By GEOFF HOBSON
April 30, 2006
Posted: 1:40 p.m.
Peko gives the Bengals strength up the middle. (Getty Images)
Don’t call Peko a poor man’s Ngata because the 6-2, 315-pounder is a fine player in his own right with an outstanding senior season in which he had 53 tackles, two fumble recoveries, and one of the most famous touchdown runs in college history.
Peko, a lifelong friend of fellow Bengals defensive lineman Jonathan Fanene from American Samoa, fits the mold of run-stuffer and puts heat on another Michigan State tackle, Matthias Askew, as well as Shaun Smith, to make the Cincinnati roster.
Peko also knows Ngata, the 6-4, 340-pound block of granite from Oregon that went to Baltimore with the 12th pick in the draft on Saturday.
“Ngata’s a great player,” said defensive line coach Jay Hayes. “(Peko) is a little smaller, a little lighter, but I think a little quicker. It’s up for debate (that Peko has a better motor) if you’re a Ngata fan.
“One thing you do see is when you see the kid intercept the football against Michigan and run (74 yards) and no one catches him. That’s hard to do. Supposedly all the great athletes in the funny helmets chasing him, and he weaved through there.”
Peko’s size and flowing mane out of his helmet made the film clip so memorable. Athletic? Especially when he leaped over the diving Michigan running back at the end of the run.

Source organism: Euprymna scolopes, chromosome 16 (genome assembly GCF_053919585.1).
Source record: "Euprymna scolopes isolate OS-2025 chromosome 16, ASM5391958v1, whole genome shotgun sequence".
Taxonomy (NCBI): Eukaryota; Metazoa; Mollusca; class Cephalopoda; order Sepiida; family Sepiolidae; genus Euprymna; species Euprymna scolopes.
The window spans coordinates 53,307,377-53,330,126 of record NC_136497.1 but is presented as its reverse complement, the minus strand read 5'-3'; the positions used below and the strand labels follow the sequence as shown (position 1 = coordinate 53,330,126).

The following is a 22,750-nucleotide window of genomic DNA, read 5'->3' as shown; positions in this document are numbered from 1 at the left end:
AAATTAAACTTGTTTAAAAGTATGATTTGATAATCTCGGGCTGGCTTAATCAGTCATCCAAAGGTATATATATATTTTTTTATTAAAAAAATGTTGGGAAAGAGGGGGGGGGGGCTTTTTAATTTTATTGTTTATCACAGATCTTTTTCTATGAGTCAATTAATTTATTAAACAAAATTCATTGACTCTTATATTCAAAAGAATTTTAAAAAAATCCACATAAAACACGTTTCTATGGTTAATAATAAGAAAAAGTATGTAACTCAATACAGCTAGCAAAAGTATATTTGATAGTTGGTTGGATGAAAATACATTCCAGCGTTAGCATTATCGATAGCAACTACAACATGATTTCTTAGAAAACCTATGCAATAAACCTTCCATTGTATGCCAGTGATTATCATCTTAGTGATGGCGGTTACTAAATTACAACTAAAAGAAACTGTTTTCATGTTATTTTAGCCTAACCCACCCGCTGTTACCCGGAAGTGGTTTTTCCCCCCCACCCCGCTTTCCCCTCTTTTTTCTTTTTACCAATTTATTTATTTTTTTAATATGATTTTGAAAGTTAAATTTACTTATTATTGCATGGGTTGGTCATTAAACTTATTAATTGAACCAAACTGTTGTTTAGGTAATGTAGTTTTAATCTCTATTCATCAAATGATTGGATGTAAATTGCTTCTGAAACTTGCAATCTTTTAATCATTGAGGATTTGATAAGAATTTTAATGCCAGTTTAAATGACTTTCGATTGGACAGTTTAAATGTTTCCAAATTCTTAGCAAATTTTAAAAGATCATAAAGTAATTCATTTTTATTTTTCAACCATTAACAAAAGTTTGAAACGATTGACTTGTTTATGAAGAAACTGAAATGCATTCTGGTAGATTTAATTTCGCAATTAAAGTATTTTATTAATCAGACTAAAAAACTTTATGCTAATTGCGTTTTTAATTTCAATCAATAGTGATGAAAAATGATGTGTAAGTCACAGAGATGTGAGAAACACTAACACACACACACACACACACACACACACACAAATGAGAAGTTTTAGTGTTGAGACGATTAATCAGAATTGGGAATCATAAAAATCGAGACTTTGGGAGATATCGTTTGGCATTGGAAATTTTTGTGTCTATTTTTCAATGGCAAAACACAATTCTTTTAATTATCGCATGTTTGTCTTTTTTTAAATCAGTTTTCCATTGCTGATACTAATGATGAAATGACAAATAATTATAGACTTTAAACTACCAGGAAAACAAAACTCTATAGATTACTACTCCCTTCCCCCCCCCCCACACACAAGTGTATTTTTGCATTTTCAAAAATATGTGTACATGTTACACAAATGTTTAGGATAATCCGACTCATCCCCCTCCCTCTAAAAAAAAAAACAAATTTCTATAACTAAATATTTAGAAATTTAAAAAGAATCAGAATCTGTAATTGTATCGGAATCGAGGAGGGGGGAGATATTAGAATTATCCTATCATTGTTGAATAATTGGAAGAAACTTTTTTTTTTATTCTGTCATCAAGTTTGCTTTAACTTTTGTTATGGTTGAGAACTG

“That was the first game my mom and dad came to see me play,” Peko said. “When we played Ohio State the week after, everybody at Ohio State was congratulating me.”
Now already an Ohio legend, Peko is a nice fit in Cincinnati on a team looking for a big, young stuffer learning from John Thornton, Bryan Robinson and Sam Adams in the middle. With Ngata going to Baltimore and Ted Washington to Cleveland, the Bengals are fighting the smashmouth of the AFC North with more smashmouth by adding Adams and Peko.
“We’re the same kind player. The same body shape. We’re both Polynesian,” Peko said of Ngata. “A run stopper. Clog up the holes so the linebackers can be free. Take up two men.”
He’s also a nice fit because even though he played in a 4-3 at Michigan State, he’s got the style and dimensions to be a nose in 3-4 whenever the Bengals want to go multiple.
“I like to play between 315 and 320,” Peko said. “I’m heavy enough not to get pushed back and quick enough to move around and make plays.”
Like second-rounder Andrew Whitworth, Peko had one of the more delightful interviews at the scouting combine in February. His father is a pastor and he plays the guitar in a church band.
“I’m so excited. I just thank God for getting picked up,” he said, “and happy to go to Cincinnati and I’m right there from Michigan State and I’m glad to go back to the Midwest and play football.”http://www.bengals.com/news/news.asp?story_id=5229